Kristin Scott Thomas, director Nicolas Winding Refn and Cannes head Thierry Fremaux. Photo by Brian Brooks
"Get ready for a lot of violence," one attendee who received early word about Nicolas Winding Refn's Cannes competition debut Only God Forgives said ahead of the film's early morning press screening Wednesday. That person wasn't kidding. Set in Bangkok's criminal underworld, the film stars Ryan Gosling (who also starred in Refn's well-received Cannes debut Drive two years ago)—alongside Kristin Scott Thomas, Tayaying Rhatha Phongam and Tom Buke—as a drug-smuggler who is compelled by his over-bearing mother to find and kill whoever is responsible for his brother's recent murder.
Cannes has seen its fair share of heavily violent movies and this one still falls far short of Gaspar Noé's Irréversible, which is likely still the standard-bearer of cringe-inducing horror. But Only God Forgives, at least so far, appears to boast the highest dose of torture and blood spatter in competition. Beautifully shot, the film received a very Cannes-like mixture of boos, applause and whistles following its initial screening ahead of tonight's World Premiere.
"Art is an act of violence. Art is about penetration. Art is about speaking toward our subconscious and meanings at different levels," Refn said today in Cannes. "I don't think about why I do things. Certain things turn me on more than others do. I can't suppress myself. I don't consider myself a violent man; I'd die if someone even looked at me mean. But I have a fetish for violent emotions and images. I can't explain where it comes from, but I do believe through art it's a way to exorcise certain feelings."
A noticeable absence from the conversation this morning was Ryan Gosling, whose star cache is such that Cannes chief Thierry Fremaux took a moment out to read (in French) a letter from the actor who is away working on another project:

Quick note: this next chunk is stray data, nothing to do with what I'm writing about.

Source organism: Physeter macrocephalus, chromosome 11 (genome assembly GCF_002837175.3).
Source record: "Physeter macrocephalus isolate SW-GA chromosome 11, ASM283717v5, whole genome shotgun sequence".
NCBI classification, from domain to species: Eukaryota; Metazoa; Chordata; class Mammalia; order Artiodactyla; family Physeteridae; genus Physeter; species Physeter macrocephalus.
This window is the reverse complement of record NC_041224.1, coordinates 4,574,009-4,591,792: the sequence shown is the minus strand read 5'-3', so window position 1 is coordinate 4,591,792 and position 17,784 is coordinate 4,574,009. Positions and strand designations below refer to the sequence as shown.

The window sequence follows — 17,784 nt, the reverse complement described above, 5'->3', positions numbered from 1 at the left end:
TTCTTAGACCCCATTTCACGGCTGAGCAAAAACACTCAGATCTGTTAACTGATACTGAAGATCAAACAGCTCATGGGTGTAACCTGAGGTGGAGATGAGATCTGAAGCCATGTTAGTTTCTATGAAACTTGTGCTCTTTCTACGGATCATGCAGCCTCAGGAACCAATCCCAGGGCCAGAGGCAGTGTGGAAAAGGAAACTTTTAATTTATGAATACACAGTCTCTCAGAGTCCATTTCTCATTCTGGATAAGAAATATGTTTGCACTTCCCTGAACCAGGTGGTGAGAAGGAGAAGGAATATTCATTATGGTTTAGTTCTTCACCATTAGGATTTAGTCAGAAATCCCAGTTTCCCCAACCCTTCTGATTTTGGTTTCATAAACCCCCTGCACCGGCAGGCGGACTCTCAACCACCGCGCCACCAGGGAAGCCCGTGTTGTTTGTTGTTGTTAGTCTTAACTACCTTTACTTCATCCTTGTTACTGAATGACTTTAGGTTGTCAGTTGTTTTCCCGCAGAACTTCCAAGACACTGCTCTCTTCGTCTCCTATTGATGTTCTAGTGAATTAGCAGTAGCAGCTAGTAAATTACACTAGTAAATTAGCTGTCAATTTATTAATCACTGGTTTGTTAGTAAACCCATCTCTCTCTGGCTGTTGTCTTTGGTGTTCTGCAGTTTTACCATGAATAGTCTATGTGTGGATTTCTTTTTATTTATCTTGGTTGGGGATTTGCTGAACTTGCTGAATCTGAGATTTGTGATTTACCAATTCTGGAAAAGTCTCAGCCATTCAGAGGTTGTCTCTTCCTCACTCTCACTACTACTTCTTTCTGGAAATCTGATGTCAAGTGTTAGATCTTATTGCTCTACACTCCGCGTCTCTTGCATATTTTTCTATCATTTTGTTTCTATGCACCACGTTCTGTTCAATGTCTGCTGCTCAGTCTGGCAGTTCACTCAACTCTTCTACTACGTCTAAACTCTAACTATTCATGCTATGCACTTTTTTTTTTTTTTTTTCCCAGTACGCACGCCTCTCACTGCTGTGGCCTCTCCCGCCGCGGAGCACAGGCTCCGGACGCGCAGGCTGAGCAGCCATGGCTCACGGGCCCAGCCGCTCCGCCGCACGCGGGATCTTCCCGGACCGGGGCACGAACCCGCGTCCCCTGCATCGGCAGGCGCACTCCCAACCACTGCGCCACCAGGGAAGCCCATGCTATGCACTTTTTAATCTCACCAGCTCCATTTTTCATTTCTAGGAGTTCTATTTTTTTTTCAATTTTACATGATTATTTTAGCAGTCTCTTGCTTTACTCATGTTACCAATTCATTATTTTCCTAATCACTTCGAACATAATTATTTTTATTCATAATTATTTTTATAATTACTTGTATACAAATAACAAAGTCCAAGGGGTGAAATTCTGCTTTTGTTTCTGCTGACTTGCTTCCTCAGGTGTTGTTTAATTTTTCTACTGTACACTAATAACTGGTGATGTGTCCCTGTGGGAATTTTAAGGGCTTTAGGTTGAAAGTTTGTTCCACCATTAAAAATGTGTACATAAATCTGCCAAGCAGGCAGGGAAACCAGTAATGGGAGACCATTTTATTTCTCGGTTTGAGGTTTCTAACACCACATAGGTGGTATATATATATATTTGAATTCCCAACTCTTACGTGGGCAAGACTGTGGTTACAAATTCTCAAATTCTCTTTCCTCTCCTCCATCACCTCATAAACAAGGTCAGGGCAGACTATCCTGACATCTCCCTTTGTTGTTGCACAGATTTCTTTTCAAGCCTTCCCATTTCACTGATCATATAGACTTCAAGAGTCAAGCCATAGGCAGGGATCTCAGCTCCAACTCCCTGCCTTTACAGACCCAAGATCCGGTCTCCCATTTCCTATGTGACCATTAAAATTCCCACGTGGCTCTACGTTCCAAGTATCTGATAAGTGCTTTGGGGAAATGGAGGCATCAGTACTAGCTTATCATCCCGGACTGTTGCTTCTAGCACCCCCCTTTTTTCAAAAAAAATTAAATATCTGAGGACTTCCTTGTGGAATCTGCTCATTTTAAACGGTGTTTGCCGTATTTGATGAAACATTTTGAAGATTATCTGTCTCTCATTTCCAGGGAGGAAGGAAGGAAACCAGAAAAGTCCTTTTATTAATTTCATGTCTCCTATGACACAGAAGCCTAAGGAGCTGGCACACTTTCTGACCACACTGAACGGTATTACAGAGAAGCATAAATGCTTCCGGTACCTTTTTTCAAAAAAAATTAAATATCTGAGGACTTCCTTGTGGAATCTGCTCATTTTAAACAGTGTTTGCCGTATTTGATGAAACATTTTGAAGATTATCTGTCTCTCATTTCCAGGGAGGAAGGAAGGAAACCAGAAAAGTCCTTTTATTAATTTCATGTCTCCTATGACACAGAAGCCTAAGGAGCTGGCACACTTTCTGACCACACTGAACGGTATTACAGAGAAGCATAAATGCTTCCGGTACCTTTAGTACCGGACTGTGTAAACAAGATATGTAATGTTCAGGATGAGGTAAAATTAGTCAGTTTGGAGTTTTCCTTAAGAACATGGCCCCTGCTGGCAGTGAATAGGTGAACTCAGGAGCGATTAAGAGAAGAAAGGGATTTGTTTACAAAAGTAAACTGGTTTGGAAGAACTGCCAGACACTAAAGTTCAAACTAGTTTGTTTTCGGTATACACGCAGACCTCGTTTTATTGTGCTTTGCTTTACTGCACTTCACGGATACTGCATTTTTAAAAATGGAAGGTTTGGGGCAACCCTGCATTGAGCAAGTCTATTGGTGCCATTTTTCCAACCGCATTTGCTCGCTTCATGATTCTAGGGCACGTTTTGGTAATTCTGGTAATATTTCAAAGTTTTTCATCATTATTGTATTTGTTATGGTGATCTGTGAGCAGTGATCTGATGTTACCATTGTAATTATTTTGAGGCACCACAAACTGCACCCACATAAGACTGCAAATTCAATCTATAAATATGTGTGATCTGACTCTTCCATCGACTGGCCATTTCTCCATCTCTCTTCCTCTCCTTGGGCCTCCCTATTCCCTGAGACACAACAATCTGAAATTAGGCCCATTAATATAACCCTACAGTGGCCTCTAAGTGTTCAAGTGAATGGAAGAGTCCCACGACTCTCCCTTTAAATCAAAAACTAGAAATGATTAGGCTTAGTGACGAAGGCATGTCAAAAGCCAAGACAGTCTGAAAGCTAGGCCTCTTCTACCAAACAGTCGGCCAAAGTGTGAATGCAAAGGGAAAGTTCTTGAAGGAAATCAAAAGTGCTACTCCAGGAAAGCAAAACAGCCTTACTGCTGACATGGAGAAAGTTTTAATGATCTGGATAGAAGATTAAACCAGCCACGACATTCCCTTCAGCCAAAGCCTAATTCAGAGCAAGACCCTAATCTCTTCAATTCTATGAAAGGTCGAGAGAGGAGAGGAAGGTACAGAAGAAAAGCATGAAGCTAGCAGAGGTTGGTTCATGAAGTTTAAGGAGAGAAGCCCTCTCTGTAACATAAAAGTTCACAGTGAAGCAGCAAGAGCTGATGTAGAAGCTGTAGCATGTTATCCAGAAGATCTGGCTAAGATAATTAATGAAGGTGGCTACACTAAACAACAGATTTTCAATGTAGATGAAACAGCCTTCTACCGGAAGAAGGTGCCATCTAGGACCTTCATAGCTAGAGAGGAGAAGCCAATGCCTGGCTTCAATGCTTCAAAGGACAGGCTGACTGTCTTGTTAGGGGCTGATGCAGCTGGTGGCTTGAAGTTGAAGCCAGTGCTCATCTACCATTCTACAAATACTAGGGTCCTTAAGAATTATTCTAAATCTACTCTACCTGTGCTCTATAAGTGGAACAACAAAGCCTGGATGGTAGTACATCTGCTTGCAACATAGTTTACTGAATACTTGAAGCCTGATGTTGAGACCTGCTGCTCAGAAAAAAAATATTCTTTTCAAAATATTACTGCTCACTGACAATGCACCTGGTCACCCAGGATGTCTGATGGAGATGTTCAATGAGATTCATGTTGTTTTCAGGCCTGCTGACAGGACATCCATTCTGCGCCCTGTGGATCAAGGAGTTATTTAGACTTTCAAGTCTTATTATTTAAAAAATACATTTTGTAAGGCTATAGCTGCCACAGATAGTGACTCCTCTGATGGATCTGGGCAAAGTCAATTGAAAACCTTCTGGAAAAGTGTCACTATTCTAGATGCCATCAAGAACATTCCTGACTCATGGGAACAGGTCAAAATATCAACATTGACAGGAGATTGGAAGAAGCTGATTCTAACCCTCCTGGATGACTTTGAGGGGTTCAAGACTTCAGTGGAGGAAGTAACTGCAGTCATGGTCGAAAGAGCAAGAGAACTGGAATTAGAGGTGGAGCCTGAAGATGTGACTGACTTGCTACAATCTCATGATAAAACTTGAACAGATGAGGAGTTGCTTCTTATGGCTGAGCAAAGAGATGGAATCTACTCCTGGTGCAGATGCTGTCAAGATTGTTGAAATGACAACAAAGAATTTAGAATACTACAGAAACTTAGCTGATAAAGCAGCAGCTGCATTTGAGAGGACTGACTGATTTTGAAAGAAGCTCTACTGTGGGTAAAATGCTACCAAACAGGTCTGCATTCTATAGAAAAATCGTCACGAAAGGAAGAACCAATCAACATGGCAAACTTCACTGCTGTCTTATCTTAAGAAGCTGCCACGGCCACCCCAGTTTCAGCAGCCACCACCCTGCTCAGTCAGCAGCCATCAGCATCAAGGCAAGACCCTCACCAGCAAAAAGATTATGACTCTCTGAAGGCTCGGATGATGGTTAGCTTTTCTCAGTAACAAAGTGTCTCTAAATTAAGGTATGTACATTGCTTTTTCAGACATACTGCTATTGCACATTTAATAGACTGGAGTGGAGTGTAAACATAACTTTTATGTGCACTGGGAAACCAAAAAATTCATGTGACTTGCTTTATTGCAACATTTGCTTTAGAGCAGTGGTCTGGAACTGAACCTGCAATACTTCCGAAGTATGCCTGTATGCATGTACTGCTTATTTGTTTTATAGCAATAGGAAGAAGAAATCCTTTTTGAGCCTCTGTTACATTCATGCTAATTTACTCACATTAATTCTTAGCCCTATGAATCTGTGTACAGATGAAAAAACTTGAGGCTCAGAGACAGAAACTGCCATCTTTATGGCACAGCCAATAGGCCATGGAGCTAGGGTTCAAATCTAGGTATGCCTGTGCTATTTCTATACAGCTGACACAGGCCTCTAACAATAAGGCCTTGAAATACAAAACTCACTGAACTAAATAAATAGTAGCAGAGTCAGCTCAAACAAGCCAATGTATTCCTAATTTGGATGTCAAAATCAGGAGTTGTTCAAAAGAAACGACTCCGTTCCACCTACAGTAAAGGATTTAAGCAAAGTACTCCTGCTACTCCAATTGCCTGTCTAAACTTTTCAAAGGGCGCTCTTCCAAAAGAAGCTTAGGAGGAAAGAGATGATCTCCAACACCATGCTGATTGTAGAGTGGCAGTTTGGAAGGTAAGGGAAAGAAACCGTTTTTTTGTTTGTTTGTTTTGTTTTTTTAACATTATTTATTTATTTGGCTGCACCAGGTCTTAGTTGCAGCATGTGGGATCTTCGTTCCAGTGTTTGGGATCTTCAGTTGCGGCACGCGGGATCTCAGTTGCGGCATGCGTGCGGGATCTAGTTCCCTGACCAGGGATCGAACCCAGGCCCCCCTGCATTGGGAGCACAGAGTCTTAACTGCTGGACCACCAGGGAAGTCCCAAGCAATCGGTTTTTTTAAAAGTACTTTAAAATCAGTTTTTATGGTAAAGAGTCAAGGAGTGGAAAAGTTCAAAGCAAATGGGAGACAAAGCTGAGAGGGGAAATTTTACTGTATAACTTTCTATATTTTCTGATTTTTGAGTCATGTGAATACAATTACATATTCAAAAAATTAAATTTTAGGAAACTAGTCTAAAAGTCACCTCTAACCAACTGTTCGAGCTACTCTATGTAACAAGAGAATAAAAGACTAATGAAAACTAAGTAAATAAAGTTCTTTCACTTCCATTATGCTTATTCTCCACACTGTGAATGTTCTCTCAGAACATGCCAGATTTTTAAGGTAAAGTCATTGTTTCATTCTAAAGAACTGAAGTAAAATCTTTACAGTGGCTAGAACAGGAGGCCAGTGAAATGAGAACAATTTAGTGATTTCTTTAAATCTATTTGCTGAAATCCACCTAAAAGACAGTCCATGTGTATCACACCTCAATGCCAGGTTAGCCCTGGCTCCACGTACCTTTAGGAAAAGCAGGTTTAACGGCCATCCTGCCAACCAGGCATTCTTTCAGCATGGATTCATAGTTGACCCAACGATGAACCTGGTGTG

"Hi all. Can't believe I'm not In Cannes. I was hoping to come but I'm on week three shooting my film in Detroit. Miss you all. Nicolas, my friend, we really are the same persons in different dimensions. I'm sending you good vibrations. I'm with you all today, Nic, Kristin, Vithaya and the whole team. Go with God."
Kristin Scott Thomas, who plays Gosling's foul-mouthed mother, however, was present and even admitted that the violence is something she personally has a hard time bearing, telling a crowd of reporters today: "This kind of film is really not my thing. This kind of violence is not something I enjoy watching at all... When I saw [Refn's previous film] Bronson, I just thought it was beautiful and incredibly moving. There's something troubling but moving and that appealed to me. So when I was asked to be in this, I was excited about doing something different."
Scott Thomas provided some of the film's most uncomfortable laughter in one scene stealer that The Weinstein Company and its sister distribution label Radius teased at a Fall Preview event earlier this week in Cannes. Without giving away too much, think of the most frightening thing a mother could say about her son to a potential girlfriend. This is worse.
"I thought, why don't we just say it—even if it's the worst possible thing," said Scott Thomas, who acknowledged that her role is quite different from the upper-crust ones she is mostly known for. "A lot of the language... just happened as we were doing that scene. I think if it had been written and set up, we would have been terrified in the lead-up. But just doing it on the set allowed us to break certain barriers and get through these taboos."
Continuing, she added: "When I first read the script, I was excited to play someone who's about as far away from the privileged, or upper class, thing that English people seem to love to see me in. So I was excited about that. But as the film became nearer and nearer, it just got more despicable."
And as if on cue, Refn chimed in about his female lead: "She had no problem turning on the 'Bitch-Witch.'"
For more coverage of the 66th Cannes Film Festival, click here.